Given a Camp-fire, a group of friendly girls and a good story-teller who knows and loves the girls, and the ideals of a whole community may be lifted in a night.
who had done so much for his people? So, lest anything should happen to the little one, Owaissa made it her chief task to be where the child was and to teach her the things she wanted her to know.
Three years before, the good missionary who was leaving the encampment had said to Owaissa, "Soon there will come to your tepee a little child. Should it be a little girl, teach her to see herself in the things about her, so that the birds, and the trees, and the flowers, and the winds may all help her to grow true and fine, even as they help the young braves to grow brave and strong. The girls of your Indian tribes are not given half a chance to see the helpers all about them. Teach her to see, as I have taught you to see, what a woman can do."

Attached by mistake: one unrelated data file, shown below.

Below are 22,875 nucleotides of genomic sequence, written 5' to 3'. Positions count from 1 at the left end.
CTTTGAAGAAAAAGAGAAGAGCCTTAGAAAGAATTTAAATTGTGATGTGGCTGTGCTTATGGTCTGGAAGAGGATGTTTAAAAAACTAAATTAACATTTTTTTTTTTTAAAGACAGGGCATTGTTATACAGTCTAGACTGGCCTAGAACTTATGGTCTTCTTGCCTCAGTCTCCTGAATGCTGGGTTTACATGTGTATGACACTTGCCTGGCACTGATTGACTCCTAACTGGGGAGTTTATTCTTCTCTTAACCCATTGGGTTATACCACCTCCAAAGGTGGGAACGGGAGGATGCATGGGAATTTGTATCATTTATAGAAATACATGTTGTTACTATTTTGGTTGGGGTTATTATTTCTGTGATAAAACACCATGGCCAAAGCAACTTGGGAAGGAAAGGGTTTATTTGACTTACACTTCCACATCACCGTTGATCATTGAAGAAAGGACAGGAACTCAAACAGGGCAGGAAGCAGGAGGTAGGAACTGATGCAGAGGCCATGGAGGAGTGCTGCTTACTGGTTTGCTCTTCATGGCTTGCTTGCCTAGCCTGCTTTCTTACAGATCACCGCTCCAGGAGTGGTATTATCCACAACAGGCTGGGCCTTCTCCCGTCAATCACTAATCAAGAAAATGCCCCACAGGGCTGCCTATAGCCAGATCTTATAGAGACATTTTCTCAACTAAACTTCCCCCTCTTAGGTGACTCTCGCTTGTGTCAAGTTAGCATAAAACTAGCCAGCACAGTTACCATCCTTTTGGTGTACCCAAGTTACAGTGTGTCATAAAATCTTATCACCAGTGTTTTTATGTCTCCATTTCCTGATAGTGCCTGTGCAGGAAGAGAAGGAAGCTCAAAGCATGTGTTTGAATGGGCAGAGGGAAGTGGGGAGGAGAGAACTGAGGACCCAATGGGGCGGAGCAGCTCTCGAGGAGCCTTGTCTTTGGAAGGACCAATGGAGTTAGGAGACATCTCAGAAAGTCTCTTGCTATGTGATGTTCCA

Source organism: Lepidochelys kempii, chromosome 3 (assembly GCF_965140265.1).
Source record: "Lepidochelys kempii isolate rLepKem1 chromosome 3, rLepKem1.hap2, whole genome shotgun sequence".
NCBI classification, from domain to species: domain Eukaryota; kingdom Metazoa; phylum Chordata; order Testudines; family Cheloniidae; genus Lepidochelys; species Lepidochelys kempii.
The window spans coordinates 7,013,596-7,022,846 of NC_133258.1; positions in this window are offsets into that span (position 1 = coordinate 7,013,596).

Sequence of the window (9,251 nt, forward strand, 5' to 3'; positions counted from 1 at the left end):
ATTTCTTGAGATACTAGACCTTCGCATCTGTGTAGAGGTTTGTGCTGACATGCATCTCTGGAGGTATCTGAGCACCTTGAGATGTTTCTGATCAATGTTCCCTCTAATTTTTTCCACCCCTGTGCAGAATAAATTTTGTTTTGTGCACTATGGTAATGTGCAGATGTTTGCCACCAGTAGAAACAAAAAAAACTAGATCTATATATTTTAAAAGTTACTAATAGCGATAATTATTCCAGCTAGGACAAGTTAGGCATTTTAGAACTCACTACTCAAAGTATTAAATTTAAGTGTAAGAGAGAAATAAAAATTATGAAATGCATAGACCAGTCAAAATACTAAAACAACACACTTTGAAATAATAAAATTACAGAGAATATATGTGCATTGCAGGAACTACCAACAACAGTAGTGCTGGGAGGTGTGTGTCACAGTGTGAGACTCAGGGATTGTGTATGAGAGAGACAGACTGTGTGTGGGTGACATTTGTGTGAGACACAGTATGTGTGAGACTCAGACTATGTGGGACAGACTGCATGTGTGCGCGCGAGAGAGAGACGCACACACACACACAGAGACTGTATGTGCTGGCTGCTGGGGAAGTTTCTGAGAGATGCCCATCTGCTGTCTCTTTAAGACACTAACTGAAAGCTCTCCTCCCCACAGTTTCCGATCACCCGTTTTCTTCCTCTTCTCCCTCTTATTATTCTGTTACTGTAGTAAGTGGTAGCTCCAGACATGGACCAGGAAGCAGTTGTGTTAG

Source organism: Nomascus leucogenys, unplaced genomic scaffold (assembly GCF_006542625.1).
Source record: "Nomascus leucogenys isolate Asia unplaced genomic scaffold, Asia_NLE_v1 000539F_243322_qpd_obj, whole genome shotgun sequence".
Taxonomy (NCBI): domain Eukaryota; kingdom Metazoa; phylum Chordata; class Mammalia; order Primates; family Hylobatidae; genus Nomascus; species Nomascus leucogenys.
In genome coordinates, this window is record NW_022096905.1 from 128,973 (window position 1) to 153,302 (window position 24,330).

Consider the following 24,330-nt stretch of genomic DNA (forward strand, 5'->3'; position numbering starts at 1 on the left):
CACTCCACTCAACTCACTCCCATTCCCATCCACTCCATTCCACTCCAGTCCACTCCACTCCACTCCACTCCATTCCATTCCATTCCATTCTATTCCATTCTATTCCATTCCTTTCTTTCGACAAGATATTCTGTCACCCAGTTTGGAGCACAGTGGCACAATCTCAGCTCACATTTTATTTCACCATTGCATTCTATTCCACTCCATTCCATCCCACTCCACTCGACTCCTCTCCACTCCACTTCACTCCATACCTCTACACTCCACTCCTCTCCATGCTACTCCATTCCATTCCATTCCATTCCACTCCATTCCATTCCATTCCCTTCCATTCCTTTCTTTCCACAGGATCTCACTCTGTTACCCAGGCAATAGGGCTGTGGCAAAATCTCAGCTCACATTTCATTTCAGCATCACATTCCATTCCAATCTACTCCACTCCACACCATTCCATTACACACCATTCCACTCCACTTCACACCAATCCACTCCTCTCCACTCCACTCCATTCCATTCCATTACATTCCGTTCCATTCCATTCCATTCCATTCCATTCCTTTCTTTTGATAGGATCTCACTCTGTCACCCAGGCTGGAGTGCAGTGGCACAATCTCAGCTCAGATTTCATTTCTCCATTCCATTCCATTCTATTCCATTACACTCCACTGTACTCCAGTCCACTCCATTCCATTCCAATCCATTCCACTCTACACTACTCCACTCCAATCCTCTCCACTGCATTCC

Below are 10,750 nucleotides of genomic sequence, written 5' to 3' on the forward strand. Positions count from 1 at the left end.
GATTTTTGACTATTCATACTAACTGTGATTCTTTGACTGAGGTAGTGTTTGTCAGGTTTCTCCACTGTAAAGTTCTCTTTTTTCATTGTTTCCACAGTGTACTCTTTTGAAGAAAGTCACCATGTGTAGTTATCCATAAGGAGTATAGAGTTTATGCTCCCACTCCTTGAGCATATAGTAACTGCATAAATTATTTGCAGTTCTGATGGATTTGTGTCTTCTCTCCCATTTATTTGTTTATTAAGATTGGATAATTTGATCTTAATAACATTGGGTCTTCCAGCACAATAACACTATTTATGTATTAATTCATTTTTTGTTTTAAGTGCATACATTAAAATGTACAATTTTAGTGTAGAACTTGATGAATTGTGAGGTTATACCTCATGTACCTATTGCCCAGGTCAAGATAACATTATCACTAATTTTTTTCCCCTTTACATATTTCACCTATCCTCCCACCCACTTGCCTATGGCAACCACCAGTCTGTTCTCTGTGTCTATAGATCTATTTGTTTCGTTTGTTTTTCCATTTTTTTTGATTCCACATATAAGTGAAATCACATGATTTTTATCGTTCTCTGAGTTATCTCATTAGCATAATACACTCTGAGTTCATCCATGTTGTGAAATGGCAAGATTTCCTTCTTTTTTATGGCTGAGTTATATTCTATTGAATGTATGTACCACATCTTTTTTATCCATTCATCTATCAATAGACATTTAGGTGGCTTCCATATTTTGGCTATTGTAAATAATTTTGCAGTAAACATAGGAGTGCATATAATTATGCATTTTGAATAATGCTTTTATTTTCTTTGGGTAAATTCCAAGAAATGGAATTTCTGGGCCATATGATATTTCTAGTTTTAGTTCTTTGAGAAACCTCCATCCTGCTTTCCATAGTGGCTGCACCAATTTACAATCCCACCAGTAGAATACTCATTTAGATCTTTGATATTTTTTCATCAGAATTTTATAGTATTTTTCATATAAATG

And the words of the missionary had burned into the very soul of Owaissa. Her child should have a chance. So when the little girl had come to her wigwam, she had named her Litahni--a little light--and she had sought for ways to help her to see what nature meant